Not just a pretty face

27 07 2009

Here is a little rant.  Often times in my life people (both men and women, but more commonly men) have told me, “oh it’s okay, you’re so pretty” or “don’t worry, you have such a pretty face.”  The context of these statements vary but generally can be separated into two categories:

1. Talking about and gaging my chances of success.  i.e… “Don’t worry about finding a job after you graduate.  You’re pretty, of course you’ll get a job.”

2. When I want/need something from someone who is a (cisgender, heterosexual) male.  i.e…”You should just ask him,  he can’t say no, you have such a pretty face.”

Yes, being called pretty is a compliment, but it is irritating and offensive that such statements reduce me to my looks alone.  When discussing my concerns about my future, finding a job or whatever after college, why is it that I will “be okay” primarily because I am pretty, not because of any other characteristics I may possess?  Why can’t I not worry because I am intelligent, hardworking, talented, and passionate?  Why does it have to be mainly because I am pretty?

Essentially, by saying that I don’t need to worry about finding a job after I graduate because I am pretty, one insinuates that success is dependent on having good looks.   Not only is this superficial but it is sexist because it denies women their subjectivity and instead objectifies them, reducing them to be merely the direct objects for the cisgender, heterosexual male gaze.  Our cultural and social experiences are irrelevant and our most important function becomes maintaining someone else’s (that someone being a cis, het male) subjective reality.

And case two, when I ask a male for something (and am likely to get it because I “have a pretty face”), is just another example of institutionalized sexism that prevents men and women from achieving true equality.  These practices, granting women something or letting them get off the hook just because they are pretty, continue to otherize women as a separate and unequal group.  Further, these perpetuate the objectification of women in which women are valued most for their appearance and their beauty rather than their personality, their brains, their achievements, etc.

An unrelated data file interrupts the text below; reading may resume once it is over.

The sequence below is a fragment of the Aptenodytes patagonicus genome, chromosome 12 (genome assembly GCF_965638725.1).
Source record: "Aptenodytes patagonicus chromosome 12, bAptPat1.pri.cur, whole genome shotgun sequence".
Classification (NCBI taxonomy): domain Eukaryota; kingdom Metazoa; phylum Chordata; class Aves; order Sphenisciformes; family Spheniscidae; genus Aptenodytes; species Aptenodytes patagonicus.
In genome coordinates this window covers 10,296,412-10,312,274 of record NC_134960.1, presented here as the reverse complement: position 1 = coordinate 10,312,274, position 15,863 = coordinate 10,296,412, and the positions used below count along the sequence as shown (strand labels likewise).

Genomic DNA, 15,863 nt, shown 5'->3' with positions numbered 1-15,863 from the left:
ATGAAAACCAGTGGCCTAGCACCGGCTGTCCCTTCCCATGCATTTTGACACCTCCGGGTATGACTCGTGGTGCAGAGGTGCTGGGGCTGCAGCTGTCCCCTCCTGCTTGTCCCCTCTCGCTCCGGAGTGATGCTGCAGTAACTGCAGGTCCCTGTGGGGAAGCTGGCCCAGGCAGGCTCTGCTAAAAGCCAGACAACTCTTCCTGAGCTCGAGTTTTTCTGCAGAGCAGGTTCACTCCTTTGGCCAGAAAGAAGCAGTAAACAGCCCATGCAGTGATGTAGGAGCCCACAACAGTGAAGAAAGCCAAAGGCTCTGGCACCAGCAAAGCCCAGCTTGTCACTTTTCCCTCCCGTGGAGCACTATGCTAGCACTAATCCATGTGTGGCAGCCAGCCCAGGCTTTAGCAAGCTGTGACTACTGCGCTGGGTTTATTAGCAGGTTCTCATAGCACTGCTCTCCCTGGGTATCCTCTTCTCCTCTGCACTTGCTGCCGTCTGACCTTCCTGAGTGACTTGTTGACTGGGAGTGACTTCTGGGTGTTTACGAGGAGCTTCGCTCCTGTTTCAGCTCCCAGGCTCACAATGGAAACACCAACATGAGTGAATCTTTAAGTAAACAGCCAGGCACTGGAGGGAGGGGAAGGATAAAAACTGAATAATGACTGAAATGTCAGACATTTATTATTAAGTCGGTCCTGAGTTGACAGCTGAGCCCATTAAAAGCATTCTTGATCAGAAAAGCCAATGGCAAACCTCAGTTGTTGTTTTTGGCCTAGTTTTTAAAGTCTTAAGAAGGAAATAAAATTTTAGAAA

What is also upsetting is that when I’ve spoken up about this and expressed how I felt (I appreciate the compliment, but I would also like to point out that your statement is also sexist) is that I am so quickly silenced by “Gosh, you feminists can’t just take a compliment”, “Whoa, I was just saying you’re pretty, no need to get mad”, or “You’re looking way too much into that, all I said was that you’re pretty, what’s the big deal?”  These silencing techniques further the objectification of women in which we are primarily supposed to be pretty, but silent, faces.


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One response

28 07 2009
Mato

I have to disappoint you, but saying success depends on looks is far from superficial, it has been scientifically proven.

A couple of links:
http://tinyurl.com/4skbx
http://tinyurl.com/lsx686
http://tinyurl.com/nmlkpm

Yes, it isn’t something we should be proud of or encourage, but that doesn’t change the fact it’s true.

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